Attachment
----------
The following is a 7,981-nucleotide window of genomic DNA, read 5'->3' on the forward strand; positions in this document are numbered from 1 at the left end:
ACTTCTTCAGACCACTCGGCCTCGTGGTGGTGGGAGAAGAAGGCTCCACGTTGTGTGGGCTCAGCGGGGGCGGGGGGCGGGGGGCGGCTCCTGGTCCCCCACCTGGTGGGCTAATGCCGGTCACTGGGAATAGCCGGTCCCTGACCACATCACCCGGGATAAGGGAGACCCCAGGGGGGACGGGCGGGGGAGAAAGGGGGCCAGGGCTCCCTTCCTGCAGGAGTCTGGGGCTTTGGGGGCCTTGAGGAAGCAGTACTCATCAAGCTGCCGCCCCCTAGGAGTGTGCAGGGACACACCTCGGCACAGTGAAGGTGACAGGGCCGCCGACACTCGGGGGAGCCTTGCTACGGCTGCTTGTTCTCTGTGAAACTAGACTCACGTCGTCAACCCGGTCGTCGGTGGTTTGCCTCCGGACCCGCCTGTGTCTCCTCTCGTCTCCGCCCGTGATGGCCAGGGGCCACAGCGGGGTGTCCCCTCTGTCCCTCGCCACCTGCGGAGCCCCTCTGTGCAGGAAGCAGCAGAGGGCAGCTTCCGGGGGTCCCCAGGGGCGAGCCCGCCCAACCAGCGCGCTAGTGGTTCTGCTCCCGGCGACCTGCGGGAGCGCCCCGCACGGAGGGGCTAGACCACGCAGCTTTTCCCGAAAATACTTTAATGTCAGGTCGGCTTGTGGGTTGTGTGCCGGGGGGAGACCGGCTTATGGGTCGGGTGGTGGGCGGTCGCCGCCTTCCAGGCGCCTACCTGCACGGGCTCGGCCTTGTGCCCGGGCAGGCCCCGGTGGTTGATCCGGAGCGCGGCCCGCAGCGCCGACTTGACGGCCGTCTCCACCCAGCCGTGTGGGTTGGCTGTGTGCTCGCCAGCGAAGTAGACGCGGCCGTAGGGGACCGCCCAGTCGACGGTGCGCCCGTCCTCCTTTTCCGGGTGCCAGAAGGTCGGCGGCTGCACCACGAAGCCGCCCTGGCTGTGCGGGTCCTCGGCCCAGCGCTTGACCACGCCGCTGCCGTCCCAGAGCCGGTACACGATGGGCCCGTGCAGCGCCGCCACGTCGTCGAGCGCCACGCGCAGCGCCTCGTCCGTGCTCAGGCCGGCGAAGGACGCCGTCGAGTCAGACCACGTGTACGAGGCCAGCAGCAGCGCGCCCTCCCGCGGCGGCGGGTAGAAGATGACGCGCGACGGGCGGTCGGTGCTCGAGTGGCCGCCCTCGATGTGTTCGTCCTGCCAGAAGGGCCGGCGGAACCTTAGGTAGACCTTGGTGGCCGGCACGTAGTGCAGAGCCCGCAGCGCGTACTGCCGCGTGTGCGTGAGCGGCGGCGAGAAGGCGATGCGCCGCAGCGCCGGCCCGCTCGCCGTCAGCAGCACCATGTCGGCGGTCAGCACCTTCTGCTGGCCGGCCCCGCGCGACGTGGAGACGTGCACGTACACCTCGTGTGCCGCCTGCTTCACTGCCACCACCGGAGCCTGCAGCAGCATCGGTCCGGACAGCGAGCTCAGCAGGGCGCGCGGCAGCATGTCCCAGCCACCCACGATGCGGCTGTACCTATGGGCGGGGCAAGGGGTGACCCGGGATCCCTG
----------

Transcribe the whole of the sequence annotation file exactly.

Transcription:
The following is a 7,981-nucleotide window of genomic DNA, read 5'->3' on the forward strand; positions in this document are numbered from 1 at the left end:
ACTTCTTCAGACCACTCGGCCTCGTGGTGGTGGGAGAAGAAGGCTCCACGTTGTGTGGGCTCAGCGGGGGCGGGGGGCGGGGGGCGGCTCCTGGTCCCCCACCTGGTGGGCTAATGCCGGTCACTGGGAATAGCCGGTCCCTGACCACATCACCCGGGATAAGGGAGACCCCAGGGGGGACGGGCGGGGGAGAAAGGGGGCCAGGGCTCCCTTCCTGCAGGAGTCTGGGGCTTTGGGGGCCTTGAGGAAGCAGTACTCATCAAGCTGCCGCCCCCTAGGAGTGTGCAGGGACACACCTCGGCACAGTGAAGGTGACAGGGCCGCCGACACTCGGGGGAGCCTTGCTACGGCTGCTTGTTCTCTGTGAAACTAGACTCACGTCGTCAACCCGGTCGTCGGTGGTTTGCCTCCGGACCCGCCTGTGTCTCCTCTCGTCTCCGCCCGTGATGGCCAGGGGCCACAGCGGGGTGTCCCCTCTGTCCCTCGCCACCTGCGGAGCCCCTCTGTGCAGGAAGCAGCAGAGGGCAGCTTCCGGGGGTCCCCAGGGGCGAGCCCGCCCAACCAGCGCGCTAGTGGTTCTGCTCCCGGCGACCTGCGGGAGCGCCCCGCACGGAGGGGCTAGACCACGCAGCTTTTCCCGAAAATACTTTAATGTCAGGTCGGCTTGTGGGTTGTGTGCCGGGGGGAGACCGGCTTATGGGTCGGGTGGTGGGCGGTCGCCGCCTTCCAGGCGCCTACCTGCACGGGCTCGGCCTTGTGCCCGGGCAGGCCCCGGTGGTTGATCCGGAGCGCGGCCCGCAGCGCCGACTTGACGGCCGTCTCCACCCAGCCGTGTGGGTTGGCTGTGTGCTCGCCAGCGAAGTAGACGCGGCCGTAGGGGACCGCCCAGTCGACGGTGCGCCCGTCCTCCTTTTCCGGGTGCCAGAAGGTCGGCGGCTGCACCACGAAGCCGCCCTGGCTGTGCGGGTCCTCGGCCCAGCGCTTGACCACGCCGCTGCCGTCCCAGAGCCGGTACACGATGGGCCCGTGCAGCGCCGCCACGTCGTCGAGCGCCACGCGCAGCGCCTCGTCCGTGCTCAGGCCGGCGAAGGACGCCGTCGAGTCAGACCACGTGTACGAGGCCAGCAGCAGCGCGCCCTCCCGCGGCGGCGGGTAGAAGATGACGCGCGACGGGCGGTCGGTGCTCGAGTGGCCGCCCTCGATGTGTTCGTCCTGCCAGAAGGGCCGGCGGAACCTTAGGTAGACCTTGGTGGCCGGCACGTAGTGCAGAGCCCGCAGCGCGTACTGCCGCGTGTGCGTGAGCGGCGGCGAGAAGGCGATGCGCCGCAGCGCCGGCCCGCTCGCCGTCAGCAGCACCATGTCGGCGGTCAGCACCTTCTGCTGGCCGGCCCCGCGCGACGTGGAGACGTGCACGTACACCTCGTGTGCCGCCTGCTTCACTGCCACCACCGGAGCCTGCAGCAGCATCGGTCCGGACAGCGAGCTCAGCAGGGCGCGCGGCAGCATGTCCCAGCCACCCACGATGCGGCTGTACCTATGGGCGGGGCAAGGGGTGACCCGGGATCCCTG